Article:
Daidalos, when he was in prison, escaped through a small window and hauled down his son too; once he got on a boat, he left. When Minos found out, he sent ships to pursue him. Then they understood that they were being pursued and there was a furious and driving wind, they seemed to be flying. And while they were sailing with the Kretan wind, they flipped over into the sea. While Daidalos survived onto land, Ikaros died. This is why the sea there is named Ikarion for him. His father buried him after he was tossed up by the waves.”
In one of my favorite modern pieces, the poet Jack Gilbert explores the theme of flying and falling in “Failing And Flying” (from 2005’s wonderful Refusing Heaven) where he begins and ends with a meditation on Icarus. The sentiments seem apt (the text comes from poetryfoundation.org):
Everyone forgets that Icarus also flew.
It’s the same when love comes to an end,
or the marriage fails and people say
they knew it was a mistake, that everybody
said it would never work. That she was
old enough to know better. But anything
worth doing is worth doing badly.
Like being there by that summer ocean
on the other side of the island while
love was fading out of her, the stars
burning so extravagantly those nights that
anyone could tell you they would never last.
Every morning she was asleep in my bed
like a visitation, the gentleness in her
like antelope standing in the dawn mist.
Each afternoon I watched her coming back
through the hot stony field after swimming,
the sea light behind her and the huge sky
on the other side of that. Listened to her
while we ate lunch. How can they say
the marriage failed? Like the people who
came back from Provence (when it was Provence)
and said it was pretty but the food was greasy.
I believe Icarus was not failing as he fell,
but just coming to the end of his triumph.
“I stood on a high mountain and I saw one tall person and another short one. And I heard something like a thunder’s sound and I went closer to hear it. He addressed me and said: “I am you and you are me and wherever you are I am there; and I am implanted in all things. So you can gather me from wherever you want. And when you harvest me, you harvest yourself.”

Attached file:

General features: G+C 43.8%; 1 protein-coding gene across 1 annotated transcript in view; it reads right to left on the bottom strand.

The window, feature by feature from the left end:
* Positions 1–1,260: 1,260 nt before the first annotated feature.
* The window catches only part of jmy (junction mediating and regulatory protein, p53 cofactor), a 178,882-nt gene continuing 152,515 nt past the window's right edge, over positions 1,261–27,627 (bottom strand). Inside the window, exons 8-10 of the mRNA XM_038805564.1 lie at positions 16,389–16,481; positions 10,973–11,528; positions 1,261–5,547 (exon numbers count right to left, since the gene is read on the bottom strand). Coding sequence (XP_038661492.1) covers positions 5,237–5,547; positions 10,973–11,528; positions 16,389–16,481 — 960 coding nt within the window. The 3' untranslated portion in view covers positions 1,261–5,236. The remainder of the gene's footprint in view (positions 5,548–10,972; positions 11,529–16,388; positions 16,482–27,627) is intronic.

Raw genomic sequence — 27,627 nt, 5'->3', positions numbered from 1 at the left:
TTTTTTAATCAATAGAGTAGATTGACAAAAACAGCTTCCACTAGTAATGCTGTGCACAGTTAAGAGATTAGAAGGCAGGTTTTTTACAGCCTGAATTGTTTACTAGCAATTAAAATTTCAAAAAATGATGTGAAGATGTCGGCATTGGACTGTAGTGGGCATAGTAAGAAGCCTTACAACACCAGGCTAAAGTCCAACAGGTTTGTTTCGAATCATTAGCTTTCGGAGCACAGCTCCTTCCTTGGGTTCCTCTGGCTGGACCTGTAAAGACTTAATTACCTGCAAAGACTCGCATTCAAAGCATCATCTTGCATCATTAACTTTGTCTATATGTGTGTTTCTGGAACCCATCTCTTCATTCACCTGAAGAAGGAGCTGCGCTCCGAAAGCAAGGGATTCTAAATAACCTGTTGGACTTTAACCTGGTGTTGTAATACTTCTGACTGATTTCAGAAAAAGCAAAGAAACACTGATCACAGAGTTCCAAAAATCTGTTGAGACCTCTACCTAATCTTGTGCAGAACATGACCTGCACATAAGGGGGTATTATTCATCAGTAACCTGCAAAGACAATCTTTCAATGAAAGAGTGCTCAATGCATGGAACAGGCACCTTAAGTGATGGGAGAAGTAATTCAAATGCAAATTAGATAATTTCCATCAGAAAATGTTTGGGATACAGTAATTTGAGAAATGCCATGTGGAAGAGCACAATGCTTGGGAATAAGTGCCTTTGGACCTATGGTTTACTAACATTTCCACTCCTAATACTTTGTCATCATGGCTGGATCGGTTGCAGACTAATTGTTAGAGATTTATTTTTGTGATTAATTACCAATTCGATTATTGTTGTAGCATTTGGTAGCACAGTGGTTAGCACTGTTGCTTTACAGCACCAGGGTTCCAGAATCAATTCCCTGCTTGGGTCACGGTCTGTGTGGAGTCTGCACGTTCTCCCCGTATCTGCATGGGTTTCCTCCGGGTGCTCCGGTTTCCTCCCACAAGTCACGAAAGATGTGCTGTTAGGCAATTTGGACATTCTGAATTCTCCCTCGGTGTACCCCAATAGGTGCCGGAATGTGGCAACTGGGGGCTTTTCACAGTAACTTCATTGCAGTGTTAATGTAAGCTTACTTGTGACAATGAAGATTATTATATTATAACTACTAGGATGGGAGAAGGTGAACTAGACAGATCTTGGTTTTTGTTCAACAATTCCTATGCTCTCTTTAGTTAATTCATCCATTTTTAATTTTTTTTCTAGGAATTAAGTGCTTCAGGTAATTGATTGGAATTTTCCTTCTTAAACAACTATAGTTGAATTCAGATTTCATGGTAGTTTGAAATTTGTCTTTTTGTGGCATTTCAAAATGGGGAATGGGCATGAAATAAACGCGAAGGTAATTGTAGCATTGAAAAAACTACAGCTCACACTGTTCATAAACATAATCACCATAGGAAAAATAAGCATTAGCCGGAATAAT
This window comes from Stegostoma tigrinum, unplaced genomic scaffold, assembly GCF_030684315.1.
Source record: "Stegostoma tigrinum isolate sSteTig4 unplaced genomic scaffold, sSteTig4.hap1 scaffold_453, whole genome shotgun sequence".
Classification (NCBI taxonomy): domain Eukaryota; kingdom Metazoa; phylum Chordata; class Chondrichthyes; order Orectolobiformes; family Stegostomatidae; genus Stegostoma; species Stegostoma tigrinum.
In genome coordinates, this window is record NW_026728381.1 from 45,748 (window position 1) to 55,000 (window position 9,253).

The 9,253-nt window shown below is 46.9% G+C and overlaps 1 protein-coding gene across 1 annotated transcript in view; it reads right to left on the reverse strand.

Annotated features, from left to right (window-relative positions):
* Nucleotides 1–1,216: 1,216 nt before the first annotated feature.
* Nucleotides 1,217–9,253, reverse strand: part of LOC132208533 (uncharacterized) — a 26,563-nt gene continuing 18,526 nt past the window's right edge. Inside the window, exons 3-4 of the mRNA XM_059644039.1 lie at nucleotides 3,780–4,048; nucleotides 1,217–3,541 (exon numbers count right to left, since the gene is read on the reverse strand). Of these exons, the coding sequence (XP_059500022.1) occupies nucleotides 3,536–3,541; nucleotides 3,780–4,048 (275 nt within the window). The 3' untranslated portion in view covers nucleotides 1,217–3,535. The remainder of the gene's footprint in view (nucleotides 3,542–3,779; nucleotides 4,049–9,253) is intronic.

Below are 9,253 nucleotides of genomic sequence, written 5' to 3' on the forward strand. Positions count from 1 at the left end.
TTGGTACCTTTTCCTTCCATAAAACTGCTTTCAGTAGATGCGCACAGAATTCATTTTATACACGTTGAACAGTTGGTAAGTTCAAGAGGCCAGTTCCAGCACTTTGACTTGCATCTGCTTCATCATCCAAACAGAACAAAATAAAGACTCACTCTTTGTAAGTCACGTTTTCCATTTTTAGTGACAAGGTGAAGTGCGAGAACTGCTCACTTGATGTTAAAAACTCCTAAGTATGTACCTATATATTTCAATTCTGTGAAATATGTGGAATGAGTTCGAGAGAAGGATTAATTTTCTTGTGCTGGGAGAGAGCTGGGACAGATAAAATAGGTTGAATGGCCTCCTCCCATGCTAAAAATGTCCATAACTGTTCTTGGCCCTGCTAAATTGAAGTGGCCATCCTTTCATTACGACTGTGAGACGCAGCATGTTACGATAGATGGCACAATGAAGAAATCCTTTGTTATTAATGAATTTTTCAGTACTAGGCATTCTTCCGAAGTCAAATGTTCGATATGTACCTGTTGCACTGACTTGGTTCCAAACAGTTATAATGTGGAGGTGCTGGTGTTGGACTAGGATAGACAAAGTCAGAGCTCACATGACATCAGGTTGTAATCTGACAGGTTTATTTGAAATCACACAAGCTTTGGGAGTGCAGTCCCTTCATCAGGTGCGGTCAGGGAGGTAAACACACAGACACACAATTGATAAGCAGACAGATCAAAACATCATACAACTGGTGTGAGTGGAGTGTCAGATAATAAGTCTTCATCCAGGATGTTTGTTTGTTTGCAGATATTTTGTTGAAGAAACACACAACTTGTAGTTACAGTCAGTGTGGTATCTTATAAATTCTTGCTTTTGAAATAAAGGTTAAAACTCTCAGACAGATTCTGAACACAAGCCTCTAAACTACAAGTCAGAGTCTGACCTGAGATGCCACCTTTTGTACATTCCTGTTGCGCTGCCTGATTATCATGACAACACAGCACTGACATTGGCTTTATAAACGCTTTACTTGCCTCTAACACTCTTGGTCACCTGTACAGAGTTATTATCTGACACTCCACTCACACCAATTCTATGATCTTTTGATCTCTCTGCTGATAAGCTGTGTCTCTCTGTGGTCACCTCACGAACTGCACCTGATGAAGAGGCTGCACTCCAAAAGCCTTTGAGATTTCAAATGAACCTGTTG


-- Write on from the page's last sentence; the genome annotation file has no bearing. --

Clement of Alexandria, Exhortation to the Greeks III
“Seriously, then, let us add this too: your gods are inhuman and people-hating demons who do not only delight in the madness of humanity but even revel in the slaughter of humans. They gather their incitements for pleasure first in the armed conflicts in stadia and then in the countless arguments in war so that they might be especially able to sate their thirst for human gore. Already they have demanded human sacrifices in cities and nations, falling upon them like plagues. This is why Aristomenes the Messenian killed three hundred men for Zeus of Ithôme, because he believed that these types and numbers of hekatombs bring good outcomes.”
“Certainly, whenever there is some mass or malignancy of humors or a blockage or some wasting force invades the body, there is a danger previously absent that a person will get sick and there are times when this risk is severe. These types of causes are hard to diagnose because the person doesn’t feel any pain yet.
This is like the infection from a rabid dog: there’s no particular sign in the body before the person afflicted comes near madness. These kinds of causes make it necessary, therefore, that the doctor inquire from patients about everything that happened to them.”
“He also levied a tax of three on every thousand so that people, distressed by these charges, would note also that families of equal wealth whose lives were modest and simple paid less to the public treasury and repent from their behavior.
Both those who paid the taxes because of luxury and those who gave up their luxury because of the taxes were angry to him. For most people believe that hindering the display of their wealth deprives them of it and also that the display comes from their luxuries not their necessities.
This is what they say really surprised Ariston the philosopher, that those who possess superficial excess are thought to be luckier than those who are well-supplied with what is needed and useful.”
After over 35 episodes, we return this week to Thebes with Sophocles’ Oedipus at Colonus. Although this play was written near the end of Sophocles’ life, it takes place between the events of his earlier Antigone and Oedipus Tyrannos. Often people casually assume that these three plays are part of the same trilogy, when in fact they were written in very different periods: Antigone appeared 10 years before the Peloponnesian War (441 BCE) as Pericles became the pre-eminent Athenian politician while Tyrannos was performed after the onset of the war and, likely, at the beginning of the famous plague. Colonus comes nearly a generation later. While scholars debate its exact performance and composition dates, it seems likely that it was one of the final plays Sophocles wrote before his death in 406/5 and that his son produced the play after the fall of Athens (perhaps as late as 401 BCE).